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How does my living situation affect my SSI?

**Beginning September 30, 2024, support in the form of food will no longer be considered as In-Kind Support and Maintenance when calculating SSI.**

The SSI cash benefit helps pay for basic living expenses, such as food, shelter, and some utilities. 

If somebody helps pay for some or all your living expenses, Social Security may consider this assistance as “In-Kind Support and Maintenance.”  In-Kind Support and Maintenance can reduce your SSI cash benefit amount. 

In 2024, the maximum SSI amount is $943 per month. If your SSI is less than this, and you do not have any income, the reduction in your SSI may be due to you receiving (or Social Security believing you receive) In-Kind Support and Maintenance.

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Some adults do not have money to pay for food and shelter and are living with family when they first apply for SSI. When they become eligible for SSI, they receive a reduced benefit check.

The SSI cash benefit helps pay for basic living expenses, such as food, shelter, and some utilities. 

If somebody helps pay for some or all your living expenses, Social Security may consider this assistance as “In-Kind Support and Maintenance.”  In-Kind Support and Maintenance can reduce your SSI cash benefit amount. 

In 2024, the maximum SSI amount is $943 per month. If your SSI is less than this, and you do not have any income, the reduction in your SSI may be due to you receiving (or Social Security believing you receive) In-Kind Support and Maintenance.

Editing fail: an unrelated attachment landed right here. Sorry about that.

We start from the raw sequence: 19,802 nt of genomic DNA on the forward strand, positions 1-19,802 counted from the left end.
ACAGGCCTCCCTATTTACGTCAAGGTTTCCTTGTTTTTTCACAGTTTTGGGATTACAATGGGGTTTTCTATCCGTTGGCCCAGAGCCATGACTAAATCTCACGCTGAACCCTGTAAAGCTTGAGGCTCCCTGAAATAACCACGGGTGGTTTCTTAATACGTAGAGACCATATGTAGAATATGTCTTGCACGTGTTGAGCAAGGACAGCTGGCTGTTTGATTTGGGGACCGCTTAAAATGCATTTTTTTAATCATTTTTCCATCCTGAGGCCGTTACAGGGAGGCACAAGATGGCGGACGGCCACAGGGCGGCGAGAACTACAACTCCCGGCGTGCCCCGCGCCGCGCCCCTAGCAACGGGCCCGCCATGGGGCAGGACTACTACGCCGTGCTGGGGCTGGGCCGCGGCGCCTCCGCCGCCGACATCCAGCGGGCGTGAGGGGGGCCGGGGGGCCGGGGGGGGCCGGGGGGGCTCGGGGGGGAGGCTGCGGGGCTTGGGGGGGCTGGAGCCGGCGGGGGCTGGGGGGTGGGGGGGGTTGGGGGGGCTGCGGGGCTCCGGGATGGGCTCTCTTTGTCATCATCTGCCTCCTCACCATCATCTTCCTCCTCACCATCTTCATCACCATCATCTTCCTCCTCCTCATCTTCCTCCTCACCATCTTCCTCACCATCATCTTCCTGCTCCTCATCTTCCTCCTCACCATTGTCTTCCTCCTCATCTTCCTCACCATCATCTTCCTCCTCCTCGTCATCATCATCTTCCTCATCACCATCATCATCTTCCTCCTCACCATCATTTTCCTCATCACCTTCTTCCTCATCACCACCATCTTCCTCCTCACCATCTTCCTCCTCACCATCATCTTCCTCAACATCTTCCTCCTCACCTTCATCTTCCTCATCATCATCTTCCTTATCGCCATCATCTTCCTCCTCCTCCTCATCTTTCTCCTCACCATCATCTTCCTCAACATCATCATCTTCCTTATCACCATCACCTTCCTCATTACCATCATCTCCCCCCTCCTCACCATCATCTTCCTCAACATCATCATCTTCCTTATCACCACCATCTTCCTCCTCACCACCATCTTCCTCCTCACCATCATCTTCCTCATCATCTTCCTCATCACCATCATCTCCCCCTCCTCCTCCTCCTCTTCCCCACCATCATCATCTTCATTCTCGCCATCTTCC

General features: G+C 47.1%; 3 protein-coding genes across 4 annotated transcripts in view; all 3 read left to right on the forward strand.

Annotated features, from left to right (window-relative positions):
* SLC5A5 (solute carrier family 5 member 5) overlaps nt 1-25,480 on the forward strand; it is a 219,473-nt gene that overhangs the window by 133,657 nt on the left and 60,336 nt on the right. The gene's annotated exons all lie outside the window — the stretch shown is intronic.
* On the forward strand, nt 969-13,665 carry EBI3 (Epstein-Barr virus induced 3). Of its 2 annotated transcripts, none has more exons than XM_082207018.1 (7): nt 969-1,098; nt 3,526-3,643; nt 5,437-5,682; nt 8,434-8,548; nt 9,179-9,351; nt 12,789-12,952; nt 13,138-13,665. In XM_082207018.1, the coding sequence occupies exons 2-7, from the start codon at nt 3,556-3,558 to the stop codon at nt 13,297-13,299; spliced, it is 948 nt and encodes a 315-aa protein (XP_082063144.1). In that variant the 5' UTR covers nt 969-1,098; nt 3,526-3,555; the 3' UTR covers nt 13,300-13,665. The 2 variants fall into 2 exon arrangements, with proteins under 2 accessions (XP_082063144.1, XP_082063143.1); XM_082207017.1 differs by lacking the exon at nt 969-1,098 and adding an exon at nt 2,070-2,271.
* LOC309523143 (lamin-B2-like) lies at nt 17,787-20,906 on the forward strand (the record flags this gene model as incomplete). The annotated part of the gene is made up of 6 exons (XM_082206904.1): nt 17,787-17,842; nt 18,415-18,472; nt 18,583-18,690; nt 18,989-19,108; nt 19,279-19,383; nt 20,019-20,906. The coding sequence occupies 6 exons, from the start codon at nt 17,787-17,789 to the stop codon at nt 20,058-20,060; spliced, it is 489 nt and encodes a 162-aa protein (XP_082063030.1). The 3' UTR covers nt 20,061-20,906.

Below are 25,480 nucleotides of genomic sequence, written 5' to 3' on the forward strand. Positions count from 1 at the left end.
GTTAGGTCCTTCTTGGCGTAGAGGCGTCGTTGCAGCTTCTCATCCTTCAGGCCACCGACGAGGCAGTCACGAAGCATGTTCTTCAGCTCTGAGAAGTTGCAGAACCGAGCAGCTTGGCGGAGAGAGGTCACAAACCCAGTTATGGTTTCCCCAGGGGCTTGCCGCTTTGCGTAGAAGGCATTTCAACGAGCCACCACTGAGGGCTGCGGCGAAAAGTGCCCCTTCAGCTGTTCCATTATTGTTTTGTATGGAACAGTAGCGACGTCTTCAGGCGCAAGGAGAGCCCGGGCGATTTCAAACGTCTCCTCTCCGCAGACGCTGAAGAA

How much will my SSI check be reduced?

If you are living in another person’s home and you are not paying for food and shelter, Social Security can reduce your SSI check by one third.

An example of what living with a relative would mean for SSI.

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If you receive assistance with only food or only shelter, your SSI may be reduced by the value of that support. (The value is considered unearned income.) The reduction will never be greater than one-third of your SSI cash benefit.

Shelter costs include certain utilities, like electricity or gas. If someone else is paying those costs, it can also reduce your SSI.

An example of Monthly Costs that would qualify.
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An older gentleman picking out groceries at a store.

Will my Basic Food benefit cause my SSI amount to go down?

No. Public benefit programs, like Basic Food, low-income utility assistance, and Section 8 housing, are usually not considered In-Kind Support and Maintenance and will not reduce your SSI

How do I report a change in my living situation?

You can report a change by calling Social Security at 1-800-772-1213 or by visiting your local Social Security office.  Changes you should report include moving to a new address, or if you start or stop receiving help with your living costs. 

Social Security may ask you questions about your food, rent, and utility costs. They may also ask for records, such as rental agreements and utility bills.

My living situation

Different living situations may have different rules. Here are examples of living situations and how they might affect SSI. These examples only look at living situations and do not consider how other income might reduce your SSI.